d = Pm . Db . D

  • where: d is the equivalent depth of water applied (mm);
  • Pm is the moisture content by mass (fraction or decimal);
  • D is the root zone depth (mm). In this case, Db is the specific gravity of the soil, which is dimensionless. It has the same units as bulk density when expressed in gm/cm3. The unit of d is therefore determined by the unit of the root zone depth, D
table effective rooting depth mm of some crops
Table: Effective Rooting Depth (mm) of Some Crops

Source: Hudson’s Field Engineering

1 5 8 infiltration of water
  • Infiltration is the entry of water into the soil. It is a very important variable in irrigation design since it shows the rate at which water can move into the soil mass to replenish the root zone.
  • Infiltration rate of a soil is the maximum rate at which water will enter the soil mass through the surface.
  • Infiltration rates into soils depend on soil texture and structure, density, organic matter content, hydraulic conductivity (permeability) and porosity.
infiltration contd
  • As wetting time increases, the infiltration rate decreases and usually approaches a constant value, which in the case of heavy clays may be zero. A general equation for the Infiltration rate (I) is the Kostiakov (1932) equation:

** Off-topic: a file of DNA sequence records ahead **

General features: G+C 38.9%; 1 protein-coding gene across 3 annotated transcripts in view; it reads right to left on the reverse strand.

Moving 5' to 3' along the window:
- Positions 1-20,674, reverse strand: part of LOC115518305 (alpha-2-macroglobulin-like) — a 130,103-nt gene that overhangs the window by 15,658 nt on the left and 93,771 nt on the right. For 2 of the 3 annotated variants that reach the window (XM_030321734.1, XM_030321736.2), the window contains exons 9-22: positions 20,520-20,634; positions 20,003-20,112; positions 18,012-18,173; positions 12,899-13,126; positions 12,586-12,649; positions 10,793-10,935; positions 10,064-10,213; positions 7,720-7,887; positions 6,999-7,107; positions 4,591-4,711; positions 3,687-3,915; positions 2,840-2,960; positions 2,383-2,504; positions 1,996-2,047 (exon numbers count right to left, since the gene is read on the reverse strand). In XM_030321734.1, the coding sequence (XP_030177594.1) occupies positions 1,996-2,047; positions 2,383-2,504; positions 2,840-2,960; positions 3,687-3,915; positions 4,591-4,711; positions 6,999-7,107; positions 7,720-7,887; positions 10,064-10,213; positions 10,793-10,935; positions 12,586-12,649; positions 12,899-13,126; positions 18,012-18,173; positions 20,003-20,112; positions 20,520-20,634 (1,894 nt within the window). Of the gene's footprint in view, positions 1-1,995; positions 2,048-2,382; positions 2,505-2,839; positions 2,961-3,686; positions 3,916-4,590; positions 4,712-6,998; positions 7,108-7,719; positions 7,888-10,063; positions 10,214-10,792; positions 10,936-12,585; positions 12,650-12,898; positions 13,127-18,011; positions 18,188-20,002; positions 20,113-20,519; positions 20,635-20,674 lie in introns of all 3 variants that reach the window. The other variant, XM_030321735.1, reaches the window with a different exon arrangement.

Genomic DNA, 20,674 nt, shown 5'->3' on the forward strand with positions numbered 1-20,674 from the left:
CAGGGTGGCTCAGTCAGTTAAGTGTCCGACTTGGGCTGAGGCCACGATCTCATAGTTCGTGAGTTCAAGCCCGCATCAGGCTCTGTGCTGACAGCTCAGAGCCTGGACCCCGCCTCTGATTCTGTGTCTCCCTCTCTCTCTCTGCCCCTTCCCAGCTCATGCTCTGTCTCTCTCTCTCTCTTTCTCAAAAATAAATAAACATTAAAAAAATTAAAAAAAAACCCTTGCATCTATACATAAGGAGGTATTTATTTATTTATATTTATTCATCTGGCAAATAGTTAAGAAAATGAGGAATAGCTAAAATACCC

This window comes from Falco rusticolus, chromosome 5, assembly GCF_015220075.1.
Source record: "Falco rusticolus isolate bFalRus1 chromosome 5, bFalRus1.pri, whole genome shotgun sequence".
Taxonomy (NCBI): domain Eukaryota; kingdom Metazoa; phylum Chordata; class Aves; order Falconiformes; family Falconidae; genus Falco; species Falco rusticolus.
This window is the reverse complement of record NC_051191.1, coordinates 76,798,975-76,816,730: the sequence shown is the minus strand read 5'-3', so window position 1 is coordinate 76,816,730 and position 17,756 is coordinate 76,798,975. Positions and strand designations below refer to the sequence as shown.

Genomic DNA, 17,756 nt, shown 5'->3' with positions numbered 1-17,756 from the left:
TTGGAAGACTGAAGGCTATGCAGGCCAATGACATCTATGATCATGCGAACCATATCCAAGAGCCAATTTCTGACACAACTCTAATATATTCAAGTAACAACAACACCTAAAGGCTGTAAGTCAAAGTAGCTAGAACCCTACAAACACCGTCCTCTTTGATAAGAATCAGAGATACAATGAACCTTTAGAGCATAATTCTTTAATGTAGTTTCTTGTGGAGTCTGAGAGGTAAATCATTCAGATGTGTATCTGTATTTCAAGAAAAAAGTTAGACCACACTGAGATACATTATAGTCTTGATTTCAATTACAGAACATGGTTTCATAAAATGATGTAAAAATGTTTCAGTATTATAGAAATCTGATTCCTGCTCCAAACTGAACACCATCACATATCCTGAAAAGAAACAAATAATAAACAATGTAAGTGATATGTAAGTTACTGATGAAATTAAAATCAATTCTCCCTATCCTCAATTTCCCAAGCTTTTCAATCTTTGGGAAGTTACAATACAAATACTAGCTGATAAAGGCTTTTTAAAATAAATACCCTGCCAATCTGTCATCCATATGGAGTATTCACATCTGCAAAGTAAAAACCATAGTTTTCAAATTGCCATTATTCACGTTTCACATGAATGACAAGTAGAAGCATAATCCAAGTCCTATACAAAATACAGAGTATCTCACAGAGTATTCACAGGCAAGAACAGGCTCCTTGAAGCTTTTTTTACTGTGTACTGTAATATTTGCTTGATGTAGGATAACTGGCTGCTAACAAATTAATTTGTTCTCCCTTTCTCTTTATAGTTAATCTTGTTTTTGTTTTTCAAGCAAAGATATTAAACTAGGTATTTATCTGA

• I = (a Tn ) mm/hr.
  • Where: a and n are constants and T is the elapsed wetting time
methods of measuring infiltration
Methods of Measuring Infiltration

Irrigation is practiced mainly in three ways:

  • By flooding the whole surface of the soil surface;
  • By Flooding part of the surface and
  • By Sprinkling.

The method used influences the measured intake rate of water into the soil. When designing irrigation systems, the method used for measuring the soil infiltration rate should simulate, as far as possible, the mechanism of water intake during the application.